Nov. 14 (Bloomberg) -- Vivendi SA said earnings will fall less than it expected this year, with cost cuts and video-game demand buying time for Chairman Jean-Rene Fourtou as he heads into a sixth month of weighing options for a strategy change.
While reviewing alternatives, Vivendi has adjusted to a slowing economy since Chief Executive Officer Jean-Bernard Levy’s ouster at the end of June. That helped contain the drop in third-quarter earnings and allowed Paris-based Vivendi to boost its prediction for full-year profit, adjusted for one-time gains and losses, to about 2.7 billion euros ($3.4 billion) from more than 2.5 billion euros.
The earnings performance is taking some pressure off Fourtou, 73, as he looks at everything from divestments to a revamp of group structure to boost a stock that has lost half its value in the past five years. Sales and profit jumped at video-game unit Activision Blizzard Inc., while cost cuts at French phone unit SFR began to take hold.
“First we’ll define a strategy, then we can think about possible asset sales,” Chief Financial Officer Philippe Capron said yesterday on a conference call. “We’re in the phase of validating and specifying our strategy and making sure the board and management are moving together.”
Vivendi shares rose as much as 5 percent in Paris, the biggest intraday advance since June 28. The stock was up 4.4 percent at 15.66 euros as of 9:28 a.m. and has rebounded from a nine-year low of 12 euros on April 19.
The owner of record company Universal Music Group and phone operators in France, Morocco and Brazil reported a 2.9 percent drop in adjusted third-quarter profit to 665 million euros, beating the 598 million-euro average analyst projection compiled by Bloomberg. For the full-year, analysts’ predicted adjusted profit of 2.47 billion euros, compared with 2.95 billion euros the company reported last year.
Earnings at SFR, which accounts for about 38 percent of earnings before interest, taxes and amortization, will drop less than the company had forecast.
“The French telecommunications market is stabilizing and our cost-cutting is starting to make up for the falling prices on the market,” Capron said.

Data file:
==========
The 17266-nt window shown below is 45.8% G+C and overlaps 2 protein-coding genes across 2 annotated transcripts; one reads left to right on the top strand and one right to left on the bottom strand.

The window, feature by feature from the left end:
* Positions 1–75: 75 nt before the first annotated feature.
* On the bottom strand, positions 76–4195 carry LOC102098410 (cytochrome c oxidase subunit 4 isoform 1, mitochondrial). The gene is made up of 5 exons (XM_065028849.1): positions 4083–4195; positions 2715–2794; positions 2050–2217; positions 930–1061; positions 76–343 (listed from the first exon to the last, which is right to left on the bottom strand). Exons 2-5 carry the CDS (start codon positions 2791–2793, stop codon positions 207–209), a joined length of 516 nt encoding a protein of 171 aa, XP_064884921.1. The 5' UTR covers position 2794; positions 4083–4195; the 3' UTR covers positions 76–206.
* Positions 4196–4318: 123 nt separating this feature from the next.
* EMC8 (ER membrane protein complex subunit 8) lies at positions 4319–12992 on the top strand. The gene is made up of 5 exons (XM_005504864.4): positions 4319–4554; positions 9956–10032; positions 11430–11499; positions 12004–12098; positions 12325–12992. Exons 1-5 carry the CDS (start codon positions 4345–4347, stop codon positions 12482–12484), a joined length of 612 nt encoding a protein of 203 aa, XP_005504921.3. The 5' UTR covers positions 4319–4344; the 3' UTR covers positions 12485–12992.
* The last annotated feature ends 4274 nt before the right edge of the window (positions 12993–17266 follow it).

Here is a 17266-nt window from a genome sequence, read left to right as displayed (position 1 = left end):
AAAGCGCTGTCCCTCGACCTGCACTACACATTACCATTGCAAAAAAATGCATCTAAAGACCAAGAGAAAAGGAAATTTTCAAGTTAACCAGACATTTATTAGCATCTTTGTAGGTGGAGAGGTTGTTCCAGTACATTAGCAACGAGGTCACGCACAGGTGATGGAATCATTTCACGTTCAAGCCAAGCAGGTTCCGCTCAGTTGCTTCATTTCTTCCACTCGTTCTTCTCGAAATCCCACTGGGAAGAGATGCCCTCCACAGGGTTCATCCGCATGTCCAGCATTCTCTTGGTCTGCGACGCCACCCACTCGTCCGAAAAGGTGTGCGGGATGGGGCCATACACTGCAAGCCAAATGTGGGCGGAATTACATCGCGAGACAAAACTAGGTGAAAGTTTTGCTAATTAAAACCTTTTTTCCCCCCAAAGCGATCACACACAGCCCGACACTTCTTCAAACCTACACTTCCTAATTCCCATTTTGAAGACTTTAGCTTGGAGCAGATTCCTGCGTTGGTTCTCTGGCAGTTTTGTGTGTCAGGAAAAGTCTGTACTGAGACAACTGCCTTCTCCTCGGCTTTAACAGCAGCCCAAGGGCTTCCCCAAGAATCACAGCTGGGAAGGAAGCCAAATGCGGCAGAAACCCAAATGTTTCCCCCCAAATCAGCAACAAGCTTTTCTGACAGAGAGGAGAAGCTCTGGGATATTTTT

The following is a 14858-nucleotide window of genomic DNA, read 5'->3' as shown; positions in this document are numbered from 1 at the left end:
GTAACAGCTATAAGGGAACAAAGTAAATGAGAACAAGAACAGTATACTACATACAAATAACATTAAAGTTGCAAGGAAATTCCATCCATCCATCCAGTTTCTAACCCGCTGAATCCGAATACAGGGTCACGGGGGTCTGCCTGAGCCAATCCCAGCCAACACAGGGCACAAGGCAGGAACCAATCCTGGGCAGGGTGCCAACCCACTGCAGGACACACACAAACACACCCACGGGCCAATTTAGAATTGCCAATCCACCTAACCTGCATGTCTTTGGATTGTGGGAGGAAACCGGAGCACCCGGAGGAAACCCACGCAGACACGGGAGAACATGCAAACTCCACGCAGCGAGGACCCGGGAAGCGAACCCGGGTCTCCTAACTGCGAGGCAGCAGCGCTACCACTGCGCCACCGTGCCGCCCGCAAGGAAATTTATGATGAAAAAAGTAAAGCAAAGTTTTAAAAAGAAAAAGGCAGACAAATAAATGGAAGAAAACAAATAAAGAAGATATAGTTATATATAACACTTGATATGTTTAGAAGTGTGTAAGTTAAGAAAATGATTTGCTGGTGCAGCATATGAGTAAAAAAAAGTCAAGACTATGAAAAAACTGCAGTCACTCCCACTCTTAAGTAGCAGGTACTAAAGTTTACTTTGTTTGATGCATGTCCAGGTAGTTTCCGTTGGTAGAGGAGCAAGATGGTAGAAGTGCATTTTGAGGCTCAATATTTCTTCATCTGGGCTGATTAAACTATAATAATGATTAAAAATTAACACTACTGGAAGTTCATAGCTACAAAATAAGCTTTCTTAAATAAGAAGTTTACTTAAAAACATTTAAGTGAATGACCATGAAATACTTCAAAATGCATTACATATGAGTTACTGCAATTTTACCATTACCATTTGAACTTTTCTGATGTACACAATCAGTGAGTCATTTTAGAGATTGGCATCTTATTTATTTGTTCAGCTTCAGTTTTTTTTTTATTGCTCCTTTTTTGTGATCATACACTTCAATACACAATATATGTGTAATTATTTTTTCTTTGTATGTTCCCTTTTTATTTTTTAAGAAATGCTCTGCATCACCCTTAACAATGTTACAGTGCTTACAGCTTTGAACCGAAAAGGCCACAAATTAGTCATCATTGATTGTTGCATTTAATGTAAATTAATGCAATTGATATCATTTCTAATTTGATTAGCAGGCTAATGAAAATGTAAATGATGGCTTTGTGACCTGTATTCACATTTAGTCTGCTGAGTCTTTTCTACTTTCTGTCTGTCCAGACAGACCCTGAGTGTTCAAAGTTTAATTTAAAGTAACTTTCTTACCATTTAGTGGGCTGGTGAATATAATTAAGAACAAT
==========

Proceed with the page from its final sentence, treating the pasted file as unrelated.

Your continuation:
SFR has revamped its phone packages and worked on getting leaner to fight Iliad SA, which came into the market in January with discounted offers. Vivendi in March forecast a profit slump through 2013 because of more intense competition in the French telecommunications market.
Games including “Diablo III” and “World of Warcraft: Mists of Pandaria” helped Activision boost sales 26 percent and Ebita 54 percent.
Fourtou’s pledge to overhaul Vivendi came as French billionaire Vincent Bollore, who owns advertising agency Havas SA, acquired a 5 percent stake to become one of the company’s top shareholders. Fourtou has invited Bollore to join Vivendi’s supervisory board.
As part of its strategic review, Vivendi has hired Rothschild and Deutsche Bank AG to study options for its Brazilian phone unit GVT, while Lazard Ltd. and Credit Agricole SA are advising on a possible sale of a stake in Maroc Telecom SA, people familiar with the matter have said. Fourtou has also attempted to find a buyer for Activision, according to people familiar with the situation.
Decisions on asset sales are likely to affect Vivendi’s cash flow, debt and dividend policy. Standard & Poor’s last month reaffirmed Vivendi’s credit rating, saying it expects management to keep a lid on debt as it reviews its asset portfolio. Vivendi, which said it would pay dividend amounting to 45 percent to 55 percent of adjusted net income, aims to reduce its net debt to less than 14 billion euros by the end of the year, from 15 billion as of Sept. 30.
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